Some suggested you'd have to have your head examined to start a mental-health court. Maybe they were right.
After a little more than two years in operation, Champaign County's experiment with mental-health court has crashed and burned — the victim of philosophical differences between Circuit Judge Jeff Ford and State's Attorney Julia Rietz.
Champaign County Presiding Judge Thomas Difanis announced last week that he's "going to close it down" because Ford and Rietz have differing opinions about how to handle mentally ill people referred to the program.
Ford has stated he believes the best results can be obtained by using the judiciary's power of coercion to force reluctant individuals to take their medications and attend counseling sessions. Rietz disagrees, asserting that helping people and referring them to assistance programs is OK but that compelling them to participate under threat of being jailed is not.
We don't have an opinion as to who is correct on the moral or legal questions raised here. But, given the history of the mentally ill, it's hard to see how a mental-health court could be effective without using all the tools traditionally available to a judge, including the power of coercion to force compliance with court orders.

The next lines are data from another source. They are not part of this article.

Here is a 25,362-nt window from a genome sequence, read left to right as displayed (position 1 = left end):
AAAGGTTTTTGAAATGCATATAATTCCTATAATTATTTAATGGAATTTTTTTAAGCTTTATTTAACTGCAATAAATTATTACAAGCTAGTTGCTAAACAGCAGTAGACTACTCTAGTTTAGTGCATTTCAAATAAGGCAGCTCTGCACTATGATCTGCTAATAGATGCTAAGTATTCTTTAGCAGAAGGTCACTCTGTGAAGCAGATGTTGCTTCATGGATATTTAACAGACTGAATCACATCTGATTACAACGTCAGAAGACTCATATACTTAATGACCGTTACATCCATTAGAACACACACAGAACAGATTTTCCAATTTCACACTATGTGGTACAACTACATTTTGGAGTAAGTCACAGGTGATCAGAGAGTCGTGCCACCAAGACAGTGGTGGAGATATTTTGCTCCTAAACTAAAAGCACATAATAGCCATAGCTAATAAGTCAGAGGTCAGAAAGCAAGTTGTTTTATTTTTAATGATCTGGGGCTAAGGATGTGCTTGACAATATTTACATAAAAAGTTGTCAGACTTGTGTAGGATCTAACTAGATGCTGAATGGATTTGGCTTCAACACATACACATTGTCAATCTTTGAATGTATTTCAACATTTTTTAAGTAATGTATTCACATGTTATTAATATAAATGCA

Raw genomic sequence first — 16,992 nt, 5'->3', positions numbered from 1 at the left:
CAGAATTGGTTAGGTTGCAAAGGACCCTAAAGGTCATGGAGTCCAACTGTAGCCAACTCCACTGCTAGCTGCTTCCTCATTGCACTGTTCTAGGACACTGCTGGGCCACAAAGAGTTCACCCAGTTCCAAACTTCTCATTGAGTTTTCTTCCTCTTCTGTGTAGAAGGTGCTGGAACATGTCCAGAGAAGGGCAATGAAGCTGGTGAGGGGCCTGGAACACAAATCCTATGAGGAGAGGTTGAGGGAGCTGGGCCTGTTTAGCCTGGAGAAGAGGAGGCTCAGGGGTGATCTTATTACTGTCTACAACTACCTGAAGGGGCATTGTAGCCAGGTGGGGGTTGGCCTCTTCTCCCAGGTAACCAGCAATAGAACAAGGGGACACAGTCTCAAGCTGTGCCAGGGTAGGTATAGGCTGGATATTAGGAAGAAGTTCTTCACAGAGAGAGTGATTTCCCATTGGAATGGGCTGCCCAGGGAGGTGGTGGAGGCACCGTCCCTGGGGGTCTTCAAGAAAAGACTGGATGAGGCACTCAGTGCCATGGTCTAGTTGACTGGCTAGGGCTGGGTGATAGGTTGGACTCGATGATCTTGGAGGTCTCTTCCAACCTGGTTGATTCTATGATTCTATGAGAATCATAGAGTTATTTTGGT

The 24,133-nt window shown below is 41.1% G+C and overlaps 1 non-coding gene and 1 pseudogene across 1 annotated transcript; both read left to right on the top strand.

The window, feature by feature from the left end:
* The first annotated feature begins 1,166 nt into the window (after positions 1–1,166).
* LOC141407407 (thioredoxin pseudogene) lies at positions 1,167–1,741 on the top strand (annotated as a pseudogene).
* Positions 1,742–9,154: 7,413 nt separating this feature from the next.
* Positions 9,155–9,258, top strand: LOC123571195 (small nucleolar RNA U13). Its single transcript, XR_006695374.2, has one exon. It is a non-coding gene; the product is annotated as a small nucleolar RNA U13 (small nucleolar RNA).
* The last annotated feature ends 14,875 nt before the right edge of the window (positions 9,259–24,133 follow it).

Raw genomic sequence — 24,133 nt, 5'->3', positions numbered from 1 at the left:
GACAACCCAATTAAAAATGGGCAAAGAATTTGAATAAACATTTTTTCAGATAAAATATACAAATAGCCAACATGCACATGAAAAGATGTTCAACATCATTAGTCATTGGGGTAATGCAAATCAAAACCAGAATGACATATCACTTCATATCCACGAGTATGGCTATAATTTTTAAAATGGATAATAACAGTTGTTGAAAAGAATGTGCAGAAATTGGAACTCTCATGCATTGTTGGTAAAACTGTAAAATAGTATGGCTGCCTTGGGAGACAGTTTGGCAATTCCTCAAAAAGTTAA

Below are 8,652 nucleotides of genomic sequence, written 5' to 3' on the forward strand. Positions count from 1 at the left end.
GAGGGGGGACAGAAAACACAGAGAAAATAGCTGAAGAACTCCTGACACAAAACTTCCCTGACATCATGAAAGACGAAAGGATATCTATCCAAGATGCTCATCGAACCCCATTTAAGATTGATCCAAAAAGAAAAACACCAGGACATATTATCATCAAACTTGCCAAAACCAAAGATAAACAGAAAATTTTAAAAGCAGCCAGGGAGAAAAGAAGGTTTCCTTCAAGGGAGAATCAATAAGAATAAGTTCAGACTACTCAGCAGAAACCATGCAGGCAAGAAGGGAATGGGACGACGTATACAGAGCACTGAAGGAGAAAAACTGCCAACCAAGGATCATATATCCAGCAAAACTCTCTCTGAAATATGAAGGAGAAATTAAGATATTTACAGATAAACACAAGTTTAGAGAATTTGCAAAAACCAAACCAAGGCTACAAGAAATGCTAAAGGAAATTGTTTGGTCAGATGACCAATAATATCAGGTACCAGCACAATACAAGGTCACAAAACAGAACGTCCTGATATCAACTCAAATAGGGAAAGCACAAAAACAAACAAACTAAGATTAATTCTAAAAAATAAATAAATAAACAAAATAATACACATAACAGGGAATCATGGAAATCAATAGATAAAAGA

Then again, should a judge, even one acting on medical advice, be empowered to enforce medical treatment against an individual's wishes? This is tough stuff — no easy answers here.
Under ideal circumstances, the courts would have little to do with mental-health issues, except as they relate to individuals who pose a threat to themselves or others.
But increasingly over the years, our jails and prisons have become second homes for mentally ill people who engage in criminal activity. Champaign County Sheriff Dan Walsh can cite chapter and verse the problems posed by housing and caring for mentally ill individuals who are arrested.
The vast majority of these people are not legally insane. They have mental-health issues that make it difficult for them to stay out of trouble. Some of their issues can be addressed simply by seeing that they take the proper medication.
But that's harder than it sounds, and it's why the Illinois Supreme Court authorized Illinois' 102 counties to set up a court to see if a more creative approach could stanch the problem. The track record in Champaign County is slight — some two dozen people referred to mental-health court, with less than 10 successfully completing it.
The drug court over which Ford presides has had much greater success. But it's much easier to order a defendant not to drink and to attend alcohol counseling than it is to tell someone not to be mentally ill.
Addressing a medical problem in a legal forum would be problematic under the best of circumstances. Throwing in major differences of opinion between the two major players has, for now at least, escalated the degree of difficulty to impossible.